So, we now know that df4bdd8c-abc7-4779-b01e-4dd4553ca3e9 is the GUID of the Windows domain controller, winDC. Now we can check to see if the CNAME record exists in the DNS zone by executing the command:

host -t CNAME

If the CNAME record does not exist then an error will be returned:

Host not found: 3(NXDOMAIN)

The record then needs to be created. The following command will create the record:

sudo samba-tool dns add sambaDC df4bdd8c-abc7-4779-b01e-4dd4553ca3e9 CNAME -Uadministrator
Password for [DOMAIN\administrator]: 
Record added successfully

Once the DNS is confirmed and set up, we can then transfer the FSMO roles over to the Windows DC.

Role Playing

The Seven FSMO Roles:

In an Active Directory domain, there are five standard FSMO (Flexible Single Master Operation) roles. These roles are:

  • Schema Master
  • Domain Name Master
  • RID Master
  • PDC Emulator Master
  • Infrastructure Master

There are two further roles that need to be transferred from the Samba server. These are:

  • DomainDnsZone
  • ForestDnsZone

Transferring the standard five roles is well documented and is no different in our scenario so, rather than repeat it all here, the relevant method can be found here.

The DomainDnsZone and ForestDnsZone roles require a slightly different transfer method. The normal way would be to use ADSIEdit on the Windows server but, because of the lack of replication, this won’t remove the roles from the Samba server and will cause the directory to become unstable.

To remove the last two roles you need to have a domain-joined Windows client with RSAT (Remote Server Administration Tools) installed. This machine needs to be connected to the Samba server, not the Windows server. In the RSAT tools, select ADSIEdit.

Right-Click on ADSI Edit in the top of the left-most pane and click Connect in the context menu. In the “Computer” section of the dialog box enter the FQDN of the Samba server into the drop-down box. Then in the “Connection Point” section, type the following:


and then click OK. In the leftmost pane you will see


Click on DC=ForestDnsZones and then, in the centre pane, double-click the entry “CN=Infrastructure”. Another dialog box will appear. Towards the bottom you should see an entry “fSMORoleOwner”. Double-click this and then edit “CN=sambaDC” and change the server name to that of the winDC. Click OK and then Apply and OK.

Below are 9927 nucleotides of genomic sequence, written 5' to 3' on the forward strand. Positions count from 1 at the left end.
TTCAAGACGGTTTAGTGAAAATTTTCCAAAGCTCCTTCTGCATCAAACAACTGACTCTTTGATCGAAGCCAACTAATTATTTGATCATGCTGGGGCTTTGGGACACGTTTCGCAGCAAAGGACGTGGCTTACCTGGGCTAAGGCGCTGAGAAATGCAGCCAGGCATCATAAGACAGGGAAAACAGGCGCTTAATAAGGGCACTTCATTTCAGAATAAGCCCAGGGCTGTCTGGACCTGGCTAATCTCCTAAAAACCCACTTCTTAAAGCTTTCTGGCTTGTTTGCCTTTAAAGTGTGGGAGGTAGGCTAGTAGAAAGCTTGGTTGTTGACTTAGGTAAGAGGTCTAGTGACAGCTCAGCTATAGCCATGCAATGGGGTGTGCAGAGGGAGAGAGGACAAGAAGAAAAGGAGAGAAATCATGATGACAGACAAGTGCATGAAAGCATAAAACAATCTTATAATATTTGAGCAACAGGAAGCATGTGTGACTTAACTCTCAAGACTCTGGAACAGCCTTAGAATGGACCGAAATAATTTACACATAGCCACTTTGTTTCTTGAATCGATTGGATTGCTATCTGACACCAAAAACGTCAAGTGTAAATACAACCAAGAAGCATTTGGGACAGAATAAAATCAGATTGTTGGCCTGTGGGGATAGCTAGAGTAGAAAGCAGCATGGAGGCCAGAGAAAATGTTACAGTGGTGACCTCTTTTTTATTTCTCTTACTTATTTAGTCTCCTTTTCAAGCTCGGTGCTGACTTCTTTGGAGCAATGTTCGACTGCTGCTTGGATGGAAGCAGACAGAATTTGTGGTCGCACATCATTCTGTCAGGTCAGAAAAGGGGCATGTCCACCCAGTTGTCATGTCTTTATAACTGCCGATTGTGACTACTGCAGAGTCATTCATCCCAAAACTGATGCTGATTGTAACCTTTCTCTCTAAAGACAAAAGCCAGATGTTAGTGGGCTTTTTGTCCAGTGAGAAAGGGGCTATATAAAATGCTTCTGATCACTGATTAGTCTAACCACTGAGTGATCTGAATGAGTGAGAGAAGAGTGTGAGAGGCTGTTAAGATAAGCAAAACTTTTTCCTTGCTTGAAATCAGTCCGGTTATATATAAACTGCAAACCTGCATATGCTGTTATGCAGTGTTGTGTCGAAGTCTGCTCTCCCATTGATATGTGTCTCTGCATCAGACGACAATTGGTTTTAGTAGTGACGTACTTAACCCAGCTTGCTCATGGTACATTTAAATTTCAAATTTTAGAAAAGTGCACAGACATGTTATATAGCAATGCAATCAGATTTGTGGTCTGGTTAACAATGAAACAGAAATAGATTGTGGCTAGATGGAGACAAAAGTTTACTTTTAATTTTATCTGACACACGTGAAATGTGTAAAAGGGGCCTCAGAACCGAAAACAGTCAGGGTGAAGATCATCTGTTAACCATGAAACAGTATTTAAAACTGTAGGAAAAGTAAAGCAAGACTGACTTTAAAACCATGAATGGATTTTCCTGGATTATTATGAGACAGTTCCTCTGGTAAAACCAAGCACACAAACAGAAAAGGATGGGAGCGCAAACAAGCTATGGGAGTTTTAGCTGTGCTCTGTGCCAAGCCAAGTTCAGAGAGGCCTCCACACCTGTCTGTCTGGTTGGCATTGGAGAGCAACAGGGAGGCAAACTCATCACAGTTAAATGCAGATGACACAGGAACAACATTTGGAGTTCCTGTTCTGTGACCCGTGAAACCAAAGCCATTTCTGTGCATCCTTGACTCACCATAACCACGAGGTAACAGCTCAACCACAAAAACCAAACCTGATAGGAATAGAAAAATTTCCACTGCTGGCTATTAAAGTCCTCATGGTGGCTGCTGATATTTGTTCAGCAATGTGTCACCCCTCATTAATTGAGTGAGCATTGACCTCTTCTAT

Follow the same procedure but change the connection point to:


Once completed, go to the Samba server’s CLI and type

sudo samba-tool fsmo show

You should now see all seven roles displayed with CN=winDC

SchemaMasterRole owner: CN=NTDS Settings,CN=winDC,CN=Servers,CN=Default-First-Site-Name,CN=Sites,CN=Configuration,DC=domain,DC=name
InfrastructureMasterRole owner: CN=NTDS Settings,CN=winDC,CN=Servers,CN=Default-First-Site-Name,CN=Sites,CN=Configuration,DC=domain,DC=name
RidAllocationMasterRole owner: CN=NTDS Settings,CN=winDC,CN=Servers,CN=Default-First-Site-Name,CN=Sites,CN=Configuration,DC=domain,DC=name
PdcEmulationMasterRole owner: CN=NTDS Settings,CN=winDC,CN=Servers,CN=Default-First-Site-Name,CN=Sites,CN=Configuration,DC=domain,DC=name
DomainNamingMasterRole owner: CN=NTDS Settings,CN=winDC,CN=Servers,CN=Default-First-Site-Name,CN=Sites,CN=Configuration,DC=domain,DC=name
DomainDnsZonesMasterRole owner: CN=NTDS Settings,CN=winDC,CN=Servers,CN=Default-First-Site-Name,CN=Sites,CN=Configuration,DC=domain,DC=name
ForestDnsZonesMasterRole owner: CN=NTDS Settings,CN=winDC,CN=Servers,CN=Default-First-Site-Name,CN=Sites,CN=Configuration,DC=domain,DC=name

Now that the FSMO roles are all transferred over, the Samba server can be demoted. To do this, run the following command:

samba-tool domain demote --server=winDC -Uadministrator
Using winDC as partner server for the demotion
Password for [DOMAIN\administrator]:
Deactivating inbound replication
Asking partner server winDC to synchronize from us
Changing userControl and container
Demote successful

The Samba server should now be demoted to a member server and can be rebooted. Once the server is back up, edit the dhcpd.conf file (if the Samba server is your DHCP server) so that the dns-nameserver option points to the IP address of the winDC. If you’re using a different DHCP server, ensure that it serves the clients with the DNS IP address of the winDC.

On the Windows DC, change the DNS options in the IPv4 settings to point to the server itself and it’s loopback ( You can then manually remove the objectGUID CNAME record of the Samba server from the DNS zone. This will stop any attempt by further added servers from contacting the Samba server as a DC.